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Trap-Neuter-Return: A Win-Win for Feral Cats and the Community

Our position on Trap-Neuter-Return (TNR):

Animal Outreach has been involved with Trap-Neuter-Return for many years. Cape May City has been a TNR trailblazer, and started long before many other municipalities. Thus, we can see the long-term effects very clearly. The colonies live with caretakers who feed and house them. In winter, the caretakers provide small dog-house-sized shelters filled with hay. The cats are monitored for illness and injury, fed and protected. The colonies dwindle and many are now made up of only one or two aging felines. Animal Outreach is available to provide guidance, traps, and funding when needed. We remain committed to the humane approach to cat population control and care. Kindness to animals builds a better world for all of us.

Alley Cat Allies (ACA) provides the following information on feral cats:

A feral cat is not socialized to humans. Though feral cats are members of the domestic cat species and are protected under state anti-cruelty laws, they are typically fearful of humans. Feral cats should not be taken to animal control pounds and shelters. Feral cats’ needs are not met by the current animal control and shelter system because animals who are not adoptable are killed. Feral cats live outside, but are killed in shelters. Even no-kill shelters are not able to place feral cats in homes. Feral kittens can be adopted. Feral kittens can often be adopted into homes, but they must be socialized at an early age. There is a critical window, and if they aren't handled in time, they will remain feral and therefore unadoptable. Feral cats can have the same life span as pet cats. And they are just as healthy, too. The incidence of disease in feral cats is just as low as in pet cats. They live healthy, natural lives on their own, content in their outdoor home. Humans are the cause of wildlife depletion. Studies show that the overwhelming cause of wildlife depletion is destruction of natural habitat due to manmade structures, chemical pollution, pesticides, and drought - not feral cats. Catch and kill doesn't work. Animal control’s endless, cruel cycle is extremely costly to taxpayers. Cats choose to reside in locations for two reasons: there is a food source (intended or not) and shelter. When cats are removed from a location, survivors breed to capacity or new cats move in. This vacuum effect is well documented.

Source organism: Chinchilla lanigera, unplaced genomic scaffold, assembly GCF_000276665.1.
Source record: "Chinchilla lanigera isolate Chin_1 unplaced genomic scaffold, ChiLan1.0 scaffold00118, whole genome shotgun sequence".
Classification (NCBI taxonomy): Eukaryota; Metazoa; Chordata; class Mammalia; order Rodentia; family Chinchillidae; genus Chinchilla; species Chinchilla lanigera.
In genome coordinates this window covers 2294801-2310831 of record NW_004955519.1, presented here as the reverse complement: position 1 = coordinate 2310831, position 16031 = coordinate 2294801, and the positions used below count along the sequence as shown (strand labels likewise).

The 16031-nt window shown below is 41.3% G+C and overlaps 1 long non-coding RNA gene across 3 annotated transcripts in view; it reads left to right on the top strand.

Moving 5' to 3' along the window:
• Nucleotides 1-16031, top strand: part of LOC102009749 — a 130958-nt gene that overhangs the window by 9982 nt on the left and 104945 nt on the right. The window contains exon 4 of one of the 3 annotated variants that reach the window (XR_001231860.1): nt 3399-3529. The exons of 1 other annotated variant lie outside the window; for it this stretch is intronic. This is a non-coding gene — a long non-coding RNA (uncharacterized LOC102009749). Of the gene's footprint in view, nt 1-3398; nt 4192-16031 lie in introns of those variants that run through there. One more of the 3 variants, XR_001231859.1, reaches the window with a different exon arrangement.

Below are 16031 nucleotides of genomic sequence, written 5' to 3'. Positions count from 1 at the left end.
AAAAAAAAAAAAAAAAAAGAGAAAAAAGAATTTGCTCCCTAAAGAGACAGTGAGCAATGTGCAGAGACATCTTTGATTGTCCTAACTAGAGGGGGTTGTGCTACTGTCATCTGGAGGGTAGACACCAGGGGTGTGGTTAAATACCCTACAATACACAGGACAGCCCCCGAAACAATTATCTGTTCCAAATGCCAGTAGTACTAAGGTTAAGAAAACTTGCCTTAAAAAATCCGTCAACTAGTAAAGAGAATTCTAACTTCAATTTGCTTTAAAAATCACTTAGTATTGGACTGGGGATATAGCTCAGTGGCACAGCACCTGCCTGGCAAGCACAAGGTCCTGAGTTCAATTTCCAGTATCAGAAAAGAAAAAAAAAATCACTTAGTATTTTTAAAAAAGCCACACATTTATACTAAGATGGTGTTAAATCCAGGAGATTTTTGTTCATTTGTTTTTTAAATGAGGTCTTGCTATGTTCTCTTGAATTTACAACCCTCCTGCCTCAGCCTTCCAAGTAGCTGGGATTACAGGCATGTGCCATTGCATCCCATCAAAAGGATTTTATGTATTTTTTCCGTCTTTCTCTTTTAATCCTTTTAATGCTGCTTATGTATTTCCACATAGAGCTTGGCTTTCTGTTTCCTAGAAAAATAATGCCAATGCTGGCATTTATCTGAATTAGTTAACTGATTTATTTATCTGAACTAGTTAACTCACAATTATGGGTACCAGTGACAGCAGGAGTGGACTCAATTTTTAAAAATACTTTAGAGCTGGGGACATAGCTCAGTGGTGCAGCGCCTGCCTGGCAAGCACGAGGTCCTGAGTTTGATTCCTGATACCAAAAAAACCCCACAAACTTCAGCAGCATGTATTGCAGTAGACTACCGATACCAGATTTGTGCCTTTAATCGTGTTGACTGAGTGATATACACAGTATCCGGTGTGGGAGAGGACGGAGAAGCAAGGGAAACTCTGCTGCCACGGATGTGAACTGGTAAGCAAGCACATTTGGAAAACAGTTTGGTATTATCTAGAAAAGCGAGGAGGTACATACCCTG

Thank you to ACA for offering clarity on TNR:

"There's a reason why the R in TNR stands for RETURN, not relocate". Relocating feral cats to another property is not the "happy ending" the community may think it is. While removing cats from an area may initially seem like a good idea, all it really does is create a vacuum in a cat-sustaining habitat that will just be filled by more cats. In addition, cats build a connection to their home and are territorial. Once moved, they will try to find their way back. The best approach is Trap-Neuter-RETURN. The cats are trapped, spayed or neutered, vaccinated, and returned to their outdoor home. The cats stop breeding, their motivation to roam is eliminated, and new cats are unlikely to move into their territory. Trap-Neuter-Return, not relocation, is the win-win for the cats and the community.

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“You cannot share your life with a dog…or a cat, and not know perfectly well that animals have personalities and minds and feelings.”

Jane Goodall

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